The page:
But as I listened to Pete Buttigieg, late in the night while he spoke at the University of Southern California, I realized why I understand him and why I gravitate towards him. His favorite all-time television character is Captain Picard (who is one of mine) and mine is Mr. Spock.–Both Stark Trek characters–In some ways the two characters are very similar. Intensely emotional but mentally disciplined. I used to pride myself on the ability to keep my feelings in check. But they often came exploding out when I least expected them. I never gave much thought to the tragedy of essentially losing my parents at age 4. I also remember horrific night terrors in my childhood when I lived with my extended family. I had a huge extended family that took great care of me: My grandmother, loving aunts and crazy uncles and my cousin, Gary.

They helped me survive, to the point that I forgot that I ever experienced tragedy. Then my parents returned and the family reunited.

I moved to the United States at age 10 and a half, which means I had already developed a Haitian identity. In all of the 6 foreign languages I speak (besides my native French and Haitian Creole), people who have refined ears will often ask me if I am French, because they hear a slight French lilt to my speech.

When I started the 6th grade a year later in Elizabeth, New Jersey, the first day of school was like walking into a war zone, compared to the orderly school experience I had in Haiti. I spoke English somewhat but with a bit of difficulty. When I was asked by the teacher to introduce myself, I stood up (as was customary in schools in my native country). The entire class burst into laughter! I panicked and since that day, I began to stutter horribly. I was now living in a foreign country. My parents were loving but home life was often turbulent between them.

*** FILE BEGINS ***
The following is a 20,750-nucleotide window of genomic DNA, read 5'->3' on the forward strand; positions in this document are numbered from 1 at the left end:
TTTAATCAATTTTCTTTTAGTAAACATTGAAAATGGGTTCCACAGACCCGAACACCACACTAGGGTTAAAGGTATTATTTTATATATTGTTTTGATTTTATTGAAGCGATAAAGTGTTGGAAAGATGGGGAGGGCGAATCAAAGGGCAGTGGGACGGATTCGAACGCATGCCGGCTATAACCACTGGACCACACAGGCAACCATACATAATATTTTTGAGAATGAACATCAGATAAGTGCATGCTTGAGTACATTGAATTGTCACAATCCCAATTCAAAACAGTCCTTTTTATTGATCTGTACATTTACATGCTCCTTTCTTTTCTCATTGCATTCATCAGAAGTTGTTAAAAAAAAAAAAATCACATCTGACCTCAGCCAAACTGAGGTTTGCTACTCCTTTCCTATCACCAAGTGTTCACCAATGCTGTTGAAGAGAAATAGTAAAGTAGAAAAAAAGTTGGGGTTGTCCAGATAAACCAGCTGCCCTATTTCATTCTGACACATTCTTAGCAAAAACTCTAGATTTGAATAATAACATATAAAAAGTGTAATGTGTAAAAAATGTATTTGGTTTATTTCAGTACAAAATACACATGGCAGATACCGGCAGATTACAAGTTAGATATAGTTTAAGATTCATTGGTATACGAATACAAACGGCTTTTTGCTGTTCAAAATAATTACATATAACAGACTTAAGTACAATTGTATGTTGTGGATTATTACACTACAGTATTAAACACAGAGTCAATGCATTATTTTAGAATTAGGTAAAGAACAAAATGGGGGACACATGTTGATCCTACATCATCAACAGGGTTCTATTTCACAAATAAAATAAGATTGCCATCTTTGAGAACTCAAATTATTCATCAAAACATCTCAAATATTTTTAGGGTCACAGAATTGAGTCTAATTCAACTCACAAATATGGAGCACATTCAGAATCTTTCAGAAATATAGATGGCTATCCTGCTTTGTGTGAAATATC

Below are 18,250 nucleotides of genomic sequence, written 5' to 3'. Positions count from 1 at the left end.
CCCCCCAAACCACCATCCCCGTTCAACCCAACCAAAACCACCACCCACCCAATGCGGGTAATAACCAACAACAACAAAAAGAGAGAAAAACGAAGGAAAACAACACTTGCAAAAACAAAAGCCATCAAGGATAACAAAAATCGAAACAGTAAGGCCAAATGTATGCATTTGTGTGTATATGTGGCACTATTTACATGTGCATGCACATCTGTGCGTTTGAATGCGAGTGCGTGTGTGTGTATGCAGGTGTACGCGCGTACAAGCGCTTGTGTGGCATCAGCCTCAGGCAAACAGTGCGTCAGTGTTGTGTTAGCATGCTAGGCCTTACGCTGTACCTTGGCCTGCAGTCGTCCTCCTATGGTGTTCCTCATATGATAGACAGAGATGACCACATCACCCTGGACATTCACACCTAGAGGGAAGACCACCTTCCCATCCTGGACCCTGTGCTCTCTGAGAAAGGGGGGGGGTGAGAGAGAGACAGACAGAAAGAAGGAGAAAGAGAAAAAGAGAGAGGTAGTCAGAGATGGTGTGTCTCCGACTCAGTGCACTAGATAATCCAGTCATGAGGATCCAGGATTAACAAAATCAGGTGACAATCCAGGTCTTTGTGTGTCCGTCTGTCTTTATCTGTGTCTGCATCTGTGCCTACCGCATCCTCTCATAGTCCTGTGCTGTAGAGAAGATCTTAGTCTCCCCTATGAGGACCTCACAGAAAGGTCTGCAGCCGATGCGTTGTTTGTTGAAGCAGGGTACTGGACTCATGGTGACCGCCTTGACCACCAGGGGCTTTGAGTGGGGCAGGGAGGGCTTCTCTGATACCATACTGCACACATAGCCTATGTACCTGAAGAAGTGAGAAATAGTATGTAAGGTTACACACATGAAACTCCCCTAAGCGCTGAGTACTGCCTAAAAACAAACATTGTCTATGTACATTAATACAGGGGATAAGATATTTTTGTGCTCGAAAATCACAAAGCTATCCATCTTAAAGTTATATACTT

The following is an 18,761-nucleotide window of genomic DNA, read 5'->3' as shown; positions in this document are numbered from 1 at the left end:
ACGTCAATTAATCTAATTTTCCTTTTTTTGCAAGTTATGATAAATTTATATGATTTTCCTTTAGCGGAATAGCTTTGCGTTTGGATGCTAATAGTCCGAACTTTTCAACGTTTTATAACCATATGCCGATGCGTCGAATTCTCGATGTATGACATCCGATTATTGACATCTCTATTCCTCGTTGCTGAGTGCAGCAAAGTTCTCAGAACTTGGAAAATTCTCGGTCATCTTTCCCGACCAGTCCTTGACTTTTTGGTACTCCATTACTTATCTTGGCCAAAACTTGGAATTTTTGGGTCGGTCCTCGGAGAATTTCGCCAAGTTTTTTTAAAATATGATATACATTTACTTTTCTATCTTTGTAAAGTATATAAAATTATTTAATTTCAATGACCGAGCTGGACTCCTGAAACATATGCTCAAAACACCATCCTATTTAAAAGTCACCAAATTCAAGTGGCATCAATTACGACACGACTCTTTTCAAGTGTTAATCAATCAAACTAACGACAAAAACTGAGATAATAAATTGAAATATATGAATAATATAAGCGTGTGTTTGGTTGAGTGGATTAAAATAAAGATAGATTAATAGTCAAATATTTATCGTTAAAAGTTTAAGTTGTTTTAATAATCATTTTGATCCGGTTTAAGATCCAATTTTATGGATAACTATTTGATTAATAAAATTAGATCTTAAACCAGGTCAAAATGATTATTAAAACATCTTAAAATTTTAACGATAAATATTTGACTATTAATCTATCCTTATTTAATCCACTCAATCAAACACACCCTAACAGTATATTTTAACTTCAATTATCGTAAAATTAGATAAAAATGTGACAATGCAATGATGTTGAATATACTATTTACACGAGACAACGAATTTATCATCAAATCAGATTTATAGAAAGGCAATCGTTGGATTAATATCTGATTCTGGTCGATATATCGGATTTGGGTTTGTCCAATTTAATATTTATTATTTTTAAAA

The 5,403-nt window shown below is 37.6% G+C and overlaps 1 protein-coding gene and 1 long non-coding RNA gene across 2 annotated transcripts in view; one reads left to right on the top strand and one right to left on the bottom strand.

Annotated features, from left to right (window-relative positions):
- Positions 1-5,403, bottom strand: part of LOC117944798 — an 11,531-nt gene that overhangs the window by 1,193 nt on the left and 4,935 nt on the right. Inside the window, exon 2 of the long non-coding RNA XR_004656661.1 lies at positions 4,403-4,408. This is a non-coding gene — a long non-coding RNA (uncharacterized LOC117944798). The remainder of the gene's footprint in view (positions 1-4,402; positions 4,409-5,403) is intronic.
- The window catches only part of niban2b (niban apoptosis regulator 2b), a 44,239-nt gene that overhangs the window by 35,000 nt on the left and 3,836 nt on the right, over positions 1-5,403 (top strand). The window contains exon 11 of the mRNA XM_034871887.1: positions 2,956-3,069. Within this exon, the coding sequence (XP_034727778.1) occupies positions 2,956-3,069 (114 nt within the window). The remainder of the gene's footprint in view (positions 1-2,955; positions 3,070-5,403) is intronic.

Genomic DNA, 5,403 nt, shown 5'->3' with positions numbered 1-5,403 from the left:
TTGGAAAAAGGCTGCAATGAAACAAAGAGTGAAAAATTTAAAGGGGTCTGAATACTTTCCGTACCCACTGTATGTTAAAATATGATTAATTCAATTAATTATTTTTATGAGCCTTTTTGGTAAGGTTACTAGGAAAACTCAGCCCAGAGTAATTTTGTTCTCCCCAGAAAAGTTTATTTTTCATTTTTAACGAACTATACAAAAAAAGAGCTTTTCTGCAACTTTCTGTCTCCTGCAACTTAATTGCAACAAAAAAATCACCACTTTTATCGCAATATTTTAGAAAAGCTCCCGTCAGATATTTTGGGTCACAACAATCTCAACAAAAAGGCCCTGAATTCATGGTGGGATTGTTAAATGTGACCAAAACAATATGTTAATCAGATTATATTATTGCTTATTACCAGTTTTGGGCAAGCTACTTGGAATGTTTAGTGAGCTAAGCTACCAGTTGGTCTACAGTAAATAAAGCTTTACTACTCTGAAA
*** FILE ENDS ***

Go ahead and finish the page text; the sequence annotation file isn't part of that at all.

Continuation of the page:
Having lived in Haiti and remembering the extreme poverty that some people experienced without complaining, I never thought to consider my own life as anything but a luxury. Who was I to complain? But suffering is suffering!

Just as I acclimated to the absence of my parents, I acclimated to this foreign country and what seemed to me a chaotic lifestyle. Through it all, I had a chance to develop the seeds of talents that were planted in Haiti: sports (first soccer then tennis and baseball), music and the expectation to excel academically. I was eventually accepted on scholarship to a very small private school, where I became soccer team captain and leading scorer, playing leads in plays –I learned through singing to overcome stuttering as much as was possible. That is the root of my interest in singing. I could sing fluidly because that is controlled by a different part of the brain from the part that controls speach– sang in choir, edited my senior yearbook and graduated valedictorian. The Vail-Deane School shaped me! But it also hurt me. My graduating class was comprised of 9 students and word was out that most of them hoped I would stutter through my entire valedictory speech. By excelling, I alienated my classmates.